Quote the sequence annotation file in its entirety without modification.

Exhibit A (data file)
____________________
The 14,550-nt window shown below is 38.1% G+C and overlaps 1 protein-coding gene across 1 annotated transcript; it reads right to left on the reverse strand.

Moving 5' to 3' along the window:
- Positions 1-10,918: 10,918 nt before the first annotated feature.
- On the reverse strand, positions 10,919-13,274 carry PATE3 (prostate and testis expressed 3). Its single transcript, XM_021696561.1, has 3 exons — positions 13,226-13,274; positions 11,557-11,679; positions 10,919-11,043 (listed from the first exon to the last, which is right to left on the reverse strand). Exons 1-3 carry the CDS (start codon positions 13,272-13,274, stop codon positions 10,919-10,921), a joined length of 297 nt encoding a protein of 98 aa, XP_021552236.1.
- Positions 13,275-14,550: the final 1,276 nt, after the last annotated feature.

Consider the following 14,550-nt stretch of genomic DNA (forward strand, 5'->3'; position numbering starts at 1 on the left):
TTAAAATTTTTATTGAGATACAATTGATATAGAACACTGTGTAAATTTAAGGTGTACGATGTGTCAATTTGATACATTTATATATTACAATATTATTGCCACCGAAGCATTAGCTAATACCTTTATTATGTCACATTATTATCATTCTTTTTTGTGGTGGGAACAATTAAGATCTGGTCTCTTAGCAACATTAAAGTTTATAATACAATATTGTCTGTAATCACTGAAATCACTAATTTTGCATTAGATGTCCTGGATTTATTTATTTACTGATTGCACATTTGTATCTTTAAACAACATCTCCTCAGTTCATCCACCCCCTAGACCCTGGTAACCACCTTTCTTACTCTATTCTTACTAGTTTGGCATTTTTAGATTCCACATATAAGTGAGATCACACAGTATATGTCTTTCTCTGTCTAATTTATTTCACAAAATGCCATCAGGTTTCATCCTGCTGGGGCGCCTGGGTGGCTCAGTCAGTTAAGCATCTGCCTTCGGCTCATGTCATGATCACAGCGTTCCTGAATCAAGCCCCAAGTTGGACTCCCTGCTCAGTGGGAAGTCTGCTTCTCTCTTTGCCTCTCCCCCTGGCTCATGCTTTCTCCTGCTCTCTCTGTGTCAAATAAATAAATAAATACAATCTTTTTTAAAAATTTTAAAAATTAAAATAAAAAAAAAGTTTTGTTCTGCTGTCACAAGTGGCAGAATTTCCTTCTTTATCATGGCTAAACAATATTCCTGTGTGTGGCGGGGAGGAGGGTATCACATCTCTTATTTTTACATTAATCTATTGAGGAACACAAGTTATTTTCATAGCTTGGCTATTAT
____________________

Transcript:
The 14,550-nt window shown below is 38.1% G+C and overlaps 1 protein-coding gene across 1 annotated transcript; it reads right to left on the reverse strand.

Moving 5' to 3' along the window:
- Positions 1-10,918: 10,918 nt before the first annotated feature.
- On the reverse strand, positions 10,919-13,274 carry PATE3 (prostate and testis expressed 3). Its single transcript, XM_021696561.1, has 3 exons — positions 13,226-13,274; positions 11,557-11,679; positions 10,919-11,043 (listed from the first exon to the last, which is right to left on the reverse strand). Exons 1-3 carry the CDS (start codon positions 13,272-13,274, stop codon positions 10,919-10,921), a joined length of 297 nt encoding a protein of 98 aa, XP_021552236.1.
- Positions 13,275-14,550: the final 1,276 nt, after the last annotated feature.

Consider the following 14,550-nt stretch of genomic DNA (forward strand, 5'->3'; position numbering starts at 1 on the left):
TTAAAATTTTTATTGAGATACAATTGATATAGAACACTGTGTAAATTTAAGGTGTACGATGTGTCAATTTGATACATTTATATATTACAATATTATTGCCACCGAAGCATTAGCTAATACCTTTATTATGTCACATTATTATCATTCTTTTTTGTGGTGGGAACAATTAAGATCTGGTCTCTTAGCAACATTAAAGTTTATAATACAATATTGTCTGTAATCACTGAAATCACTAATTTTGCATTAGATGTCCTGGATTTATTTATTTACTGATTGCACATTTGTATCTTTAAACAACATCTCCTCAGTTCATCCACCCCCTAGACCCTGGTAACCACCTTTCTTACTCTATTCTTACTAGTTTGGCATTTTTAGATTCCACATATAAGTGAGATCACACAGTATATGTCTTTCTCTGTCTAATTTATTTCACAAAATGCCATCAGGTTTCATCCTGCTGGGGCGCCTGGGTGGCTCAGTCAGTTAAGCATCTGCCTTCGGCTCATGTCATGATCACAGCGTTCCTGAATCAAGCCCCAAGTTGGACTCCCTGCTCAGTGGGAAGTCTGCTTCTCTCTTTGCCTCTCCCCCTGGCTCATGCTTTCTCCTGCTCTCTCTGTGTCAAATAAATAAATAAATACAATCTTTTTTAAAAATTTTAAAAATTAAAATAAAAAAAAAGTTTTGTTCTGCTGTCACAAGTGGCAGAATTTCCTTCTTTATCATGGCTAAACAATATTCCTGTGTGTGGCGGGGAGGAGGGTATCACATCTCTTATTTTTACATTAATCTATTGAGGAACACAAGTTATTTTCATAGCTTGGCTATTAT